Ask Matt: What should I do in case I lose my job tomorrow?

  • Article by: MATT KRUMRIE
  • Updated: July 29, 2013 - 8:00 AM

Dear Matt: I’ve been happily employed with the same company for four years. But if I lost my job tomorrow I would not be prepared. Can you provide tips on how to prepare for a potential job loss even if you are employed?

Matt says: If you lost your job this week, would you be prepared? For most, the answer is no. We never know when a job loss may occur, but taking some proactive steps now is a good way to plan for the unexpected, says Dana Manciagli (danamanciagli.com), author of “Cut The Crap, Get a Job! A New Job Search Process For a New Era” and a hiring manager with 30 years of experience working for Fortune 500 companies.

“Even if you are employed you need to have a plan B just in case,” says Manciagli. “Your plan can range from building a network of future employers to interviewing for a new job. Whatever it is, don’t walk around thinking ‘I have nothing to worry about’.”

For most professionals, preparing for that next job means updating your résumé. That helps — but it’s only a very small part of the process. Here are seven keys to having a great plan B, says Manciagli:

 

1. Define your goal. Write down your next-move job goal. Be clear and specific about your desired job title and roles/responsibilities.

2. Build a tracking tool. Use a spreadsheet or word document to track every professional person you meet, every job opportunity you might consider and any research you do.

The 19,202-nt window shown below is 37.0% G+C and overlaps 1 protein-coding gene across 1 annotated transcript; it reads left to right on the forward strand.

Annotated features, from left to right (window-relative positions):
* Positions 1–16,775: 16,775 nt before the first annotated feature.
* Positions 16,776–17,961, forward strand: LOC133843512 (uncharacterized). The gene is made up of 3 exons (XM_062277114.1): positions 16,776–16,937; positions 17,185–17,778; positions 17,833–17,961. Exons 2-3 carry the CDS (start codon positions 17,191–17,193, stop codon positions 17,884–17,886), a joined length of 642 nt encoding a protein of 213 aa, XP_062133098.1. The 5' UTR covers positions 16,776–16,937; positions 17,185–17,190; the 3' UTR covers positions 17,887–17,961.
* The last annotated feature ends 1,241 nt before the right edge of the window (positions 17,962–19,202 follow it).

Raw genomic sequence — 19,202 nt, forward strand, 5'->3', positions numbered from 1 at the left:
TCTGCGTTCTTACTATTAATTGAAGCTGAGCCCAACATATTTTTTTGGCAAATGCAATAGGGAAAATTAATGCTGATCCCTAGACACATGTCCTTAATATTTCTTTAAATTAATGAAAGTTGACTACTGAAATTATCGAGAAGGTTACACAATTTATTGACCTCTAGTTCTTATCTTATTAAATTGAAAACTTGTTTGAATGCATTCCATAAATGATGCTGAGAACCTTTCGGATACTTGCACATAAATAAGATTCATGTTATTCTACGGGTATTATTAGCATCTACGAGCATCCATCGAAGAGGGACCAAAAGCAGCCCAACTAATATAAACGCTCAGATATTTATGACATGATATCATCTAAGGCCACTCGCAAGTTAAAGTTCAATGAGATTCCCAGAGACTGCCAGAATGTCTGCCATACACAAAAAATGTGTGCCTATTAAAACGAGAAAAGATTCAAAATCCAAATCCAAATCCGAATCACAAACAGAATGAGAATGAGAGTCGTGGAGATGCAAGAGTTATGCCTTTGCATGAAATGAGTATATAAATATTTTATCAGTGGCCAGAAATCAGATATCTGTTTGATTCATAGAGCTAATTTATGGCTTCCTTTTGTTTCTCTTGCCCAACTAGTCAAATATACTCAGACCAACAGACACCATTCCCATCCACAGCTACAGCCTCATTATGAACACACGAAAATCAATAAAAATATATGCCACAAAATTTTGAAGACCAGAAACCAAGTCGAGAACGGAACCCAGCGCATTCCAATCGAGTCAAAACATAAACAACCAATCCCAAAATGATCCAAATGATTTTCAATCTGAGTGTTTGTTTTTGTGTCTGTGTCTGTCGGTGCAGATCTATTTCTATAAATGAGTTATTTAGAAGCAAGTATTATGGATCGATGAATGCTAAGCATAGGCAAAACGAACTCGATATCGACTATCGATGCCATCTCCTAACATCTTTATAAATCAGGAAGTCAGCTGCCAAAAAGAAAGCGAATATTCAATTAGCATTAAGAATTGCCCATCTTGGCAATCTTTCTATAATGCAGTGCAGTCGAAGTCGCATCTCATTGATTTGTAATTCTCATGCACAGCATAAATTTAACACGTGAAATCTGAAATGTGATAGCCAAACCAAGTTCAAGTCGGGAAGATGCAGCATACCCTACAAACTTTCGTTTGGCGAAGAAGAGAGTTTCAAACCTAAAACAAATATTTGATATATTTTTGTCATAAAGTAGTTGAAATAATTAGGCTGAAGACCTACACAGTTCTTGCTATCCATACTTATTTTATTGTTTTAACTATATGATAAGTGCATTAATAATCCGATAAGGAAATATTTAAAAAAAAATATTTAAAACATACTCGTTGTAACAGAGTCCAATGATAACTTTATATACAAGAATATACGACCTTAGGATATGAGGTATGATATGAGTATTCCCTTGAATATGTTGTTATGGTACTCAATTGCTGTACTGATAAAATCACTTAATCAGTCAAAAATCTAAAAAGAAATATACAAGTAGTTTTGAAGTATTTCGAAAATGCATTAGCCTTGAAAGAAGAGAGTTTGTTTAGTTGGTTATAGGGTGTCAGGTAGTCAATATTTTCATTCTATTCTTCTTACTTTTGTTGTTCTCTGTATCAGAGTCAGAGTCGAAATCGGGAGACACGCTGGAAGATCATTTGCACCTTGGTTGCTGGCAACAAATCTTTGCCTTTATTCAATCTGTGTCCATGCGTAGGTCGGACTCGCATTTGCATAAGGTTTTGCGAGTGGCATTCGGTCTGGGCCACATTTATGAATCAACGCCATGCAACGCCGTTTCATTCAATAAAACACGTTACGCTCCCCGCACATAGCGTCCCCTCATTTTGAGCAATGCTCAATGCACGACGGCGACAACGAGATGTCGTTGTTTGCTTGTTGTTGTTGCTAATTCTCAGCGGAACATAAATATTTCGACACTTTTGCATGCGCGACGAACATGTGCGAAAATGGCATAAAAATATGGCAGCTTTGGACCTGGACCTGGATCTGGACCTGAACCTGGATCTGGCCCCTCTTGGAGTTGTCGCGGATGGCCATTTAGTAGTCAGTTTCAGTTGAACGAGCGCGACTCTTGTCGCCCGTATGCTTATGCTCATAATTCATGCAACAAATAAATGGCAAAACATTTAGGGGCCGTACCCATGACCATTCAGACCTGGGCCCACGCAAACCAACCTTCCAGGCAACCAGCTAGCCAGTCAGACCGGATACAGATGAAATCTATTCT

3. Do research. Pretend you are in job search mode. Research departments within your company that you would consider transferring to or the top 10 companies you would like to work for.

4. Do your social media groundwork. Ensure that your social media presence is world class. Learn how to maximize social media by taking tutorials on LinkedIn, Facebook and Twitter specific to job search techniques.

5. Do face-to-face networking. Set a goal of attending a minimum of two networking events per month, if not more. Bring business cards and pen and paper to take notes.

6. Stay current with local business news. Be aware of what is going on with companies in the location you want to work.

7. Write out your Plan B. Write out your next-job function/discipline, ideal industry, target companies and any other criteria you will use when the time comes to search. Review and update often.

 

“Hiring managers prefer hiring employed people,” says Manciagli. “So don’t wait until you receive unexpected news to think, plan and act in preparation for your next career move. Nobody cares as much about your career growth [as] you, so invest in it.”

Email Matt at jobslink@startribune.com

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